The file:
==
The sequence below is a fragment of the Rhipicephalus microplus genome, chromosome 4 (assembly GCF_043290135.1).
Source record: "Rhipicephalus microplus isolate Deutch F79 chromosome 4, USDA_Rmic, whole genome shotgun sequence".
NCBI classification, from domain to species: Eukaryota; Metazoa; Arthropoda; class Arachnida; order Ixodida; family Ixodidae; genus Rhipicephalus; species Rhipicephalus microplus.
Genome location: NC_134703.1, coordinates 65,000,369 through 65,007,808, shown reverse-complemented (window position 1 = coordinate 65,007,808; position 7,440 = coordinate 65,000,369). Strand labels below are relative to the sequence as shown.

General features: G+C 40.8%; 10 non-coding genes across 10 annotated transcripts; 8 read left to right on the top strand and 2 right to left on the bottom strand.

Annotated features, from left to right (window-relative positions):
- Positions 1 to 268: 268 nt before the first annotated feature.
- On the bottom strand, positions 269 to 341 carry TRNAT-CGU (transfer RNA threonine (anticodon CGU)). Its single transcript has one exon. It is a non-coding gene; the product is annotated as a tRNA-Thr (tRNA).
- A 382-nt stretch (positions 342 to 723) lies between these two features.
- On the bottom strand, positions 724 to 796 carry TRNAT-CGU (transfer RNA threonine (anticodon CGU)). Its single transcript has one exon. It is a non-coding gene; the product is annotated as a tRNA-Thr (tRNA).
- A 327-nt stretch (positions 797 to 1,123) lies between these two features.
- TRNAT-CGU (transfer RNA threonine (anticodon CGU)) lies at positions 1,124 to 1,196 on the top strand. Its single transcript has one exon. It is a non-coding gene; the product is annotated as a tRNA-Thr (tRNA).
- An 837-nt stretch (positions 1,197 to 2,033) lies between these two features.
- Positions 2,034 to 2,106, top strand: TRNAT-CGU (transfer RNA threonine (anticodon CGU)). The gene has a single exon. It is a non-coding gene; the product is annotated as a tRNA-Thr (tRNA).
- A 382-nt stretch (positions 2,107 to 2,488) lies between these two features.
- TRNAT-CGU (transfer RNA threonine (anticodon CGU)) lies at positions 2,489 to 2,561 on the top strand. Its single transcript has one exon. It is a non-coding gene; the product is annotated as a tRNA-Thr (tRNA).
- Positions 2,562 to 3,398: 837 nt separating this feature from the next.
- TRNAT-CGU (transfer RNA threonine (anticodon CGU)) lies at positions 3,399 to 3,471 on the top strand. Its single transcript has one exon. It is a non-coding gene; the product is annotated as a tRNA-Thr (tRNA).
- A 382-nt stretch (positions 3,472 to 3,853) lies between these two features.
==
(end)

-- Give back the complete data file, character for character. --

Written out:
The sequence below is a fragment of the Rhipicephalus microplus genome, chromosome 4 (assembly GCF_043290135.1).
Source record: "Rhipicephalus microplus isolate Deutch F79 chromosome 4, USDA_Rmic, whole genome shotgun sequence".
NCBI classification, from domain to species: Eukaryota; Metazoa; Arthropoda; class Arachnida; order Ixodida; family Ixodidae; genus Rhipicephalus; species Rhipicephalus microplus.
Genome location: NC_134703.1, coordinates 65,000,369 through 65,007,808, shown reverse-complemented (window position 1 = coordinate 65,007,808; position 7,440 = coordinate 65,000,369). Strand labels below are relative to the sequence as shown.

General features: G+C 40.8%; 10 non-coding genes across 10 annotated transcripts; 8 read left to right on the top strand and 2 right to left on the bottom strand.

Annotated features, from left to right (window-relative positions):
- Positions 1 to 268: 268 nt before the first annotated feature.
- On the bottom strand, positions 269 to 341 carry TRNAT-CGU (transfer RNA threonine (anticodon CGU)). Its single transcript has one exon. It is a non-coding gene; the product is annotated as a tRNA-Thr (tRNA).
- A 382-nt stretch (positions 342 to 723) lies between these two features.
- On the bottom strand, positions 724 to 796 carry TRNAT-CGU (transfer RNA threonine (anticodon CGU)). Its single transcript has one exon. It is a non-coding gene; the product is annotated as a tRNA-Thr (tRNA).
- A 327-nt stretch (positions 797 to 1,123) lies between these two features.
- TRNAT-CGU (transfer RNA threonine (anticodon CGU)) lies at positions 1,124 to 1,196 on the top strand. Its single transcript has one exon. It is a non-coding gene; the product is annotated as a tRNA-Thr (tRNA).
- An 837-nt stretch (positions 1,197 to 2,033) lies between these two features.
- Positions 2,034 to 2,106, top strand: TRNAT-CGU (transfer RNA threonine (anticodon CGU)). The gene has a single exon. It is a non-coding gene; the product is annotated as a tRNA-Thr (tRNA).
- A 382-nt stretch (positions 2,107 to 2,488) lies between these two features.
- TRNAT-CGU (transfer RNA threonine (anticodon CGU)) lies at positions 2,489 to 2,561 on the top strand. Its single transcript has one exon. It is a non-coding gene; the product is annotated as a tRNA-Thr (tRNA).
- Positions 2,562 to 3,398: 837 nt separating this feature from the next.
- TRNAT-CGU (transfer RNA threonine (anticodon CGU)) lies at positions 3,399 to 3,471 on the top strand. Its single transcript has one exon. It is a non-coding gene; the product is annotated as a tRNA-Thr (tRNA).
- A 382-nt stretch (positions 3,472 to 3,853) lies between these two features.